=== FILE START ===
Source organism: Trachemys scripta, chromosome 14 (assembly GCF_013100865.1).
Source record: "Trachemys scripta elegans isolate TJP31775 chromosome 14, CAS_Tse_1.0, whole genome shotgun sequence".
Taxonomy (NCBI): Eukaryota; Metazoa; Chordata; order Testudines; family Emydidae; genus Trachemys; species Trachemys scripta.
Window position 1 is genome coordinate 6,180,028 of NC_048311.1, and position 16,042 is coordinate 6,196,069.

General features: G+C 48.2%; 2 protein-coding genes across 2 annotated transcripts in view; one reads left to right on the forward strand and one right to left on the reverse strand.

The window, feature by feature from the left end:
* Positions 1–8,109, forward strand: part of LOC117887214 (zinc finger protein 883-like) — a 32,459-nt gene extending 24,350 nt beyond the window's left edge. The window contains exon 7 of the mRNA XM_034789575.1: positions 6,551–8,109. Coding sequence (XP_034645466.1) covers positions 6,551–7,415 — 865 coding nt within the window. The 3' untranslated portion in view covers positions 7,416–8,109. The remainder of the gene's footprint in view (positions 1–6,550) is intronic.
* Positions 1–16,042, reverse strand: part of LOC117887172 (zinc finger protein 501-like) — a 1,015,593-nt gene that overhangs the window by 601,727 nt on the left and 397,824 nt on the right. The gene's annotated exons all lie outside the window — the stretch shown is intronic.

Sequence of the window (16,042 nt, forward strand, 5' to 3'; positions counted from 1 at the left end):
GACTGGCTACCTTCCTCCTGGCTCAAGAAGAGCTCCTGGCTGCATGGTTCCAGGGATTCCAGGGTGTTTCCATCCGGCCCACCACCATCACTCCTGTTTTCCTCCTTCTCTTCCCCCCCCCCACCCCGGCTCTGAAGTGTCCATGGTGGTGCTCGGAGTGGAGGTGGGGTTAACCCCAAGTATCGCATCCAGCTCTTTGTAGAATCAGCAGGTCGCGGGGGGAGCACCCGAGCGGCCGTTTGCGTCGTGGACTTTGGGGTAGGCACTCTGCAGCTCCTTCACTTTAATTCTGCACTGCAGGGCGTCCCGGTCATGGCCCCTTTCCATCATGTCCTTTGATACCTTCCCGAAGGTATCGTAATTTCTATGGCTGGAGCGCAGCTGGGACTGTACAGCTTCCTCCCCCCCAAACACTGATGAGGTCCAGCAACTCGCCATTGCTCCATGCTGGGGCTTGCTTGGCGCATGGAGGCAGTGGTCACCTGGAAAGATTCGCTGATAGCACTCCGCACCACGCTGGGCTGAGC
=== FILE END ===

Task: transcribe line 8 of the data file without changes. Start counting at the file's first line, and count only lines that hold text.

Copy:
* Positions 1–16,042, reverse strand: part of LOC117887172 (zinc finger protein 501-like) — a 1,015,593-nt gene that overhangs the window by 601,727 nt on the left and 397,824 nt on the right. The gene's annotated exons all lie outside the window — the stretch shown is intronic.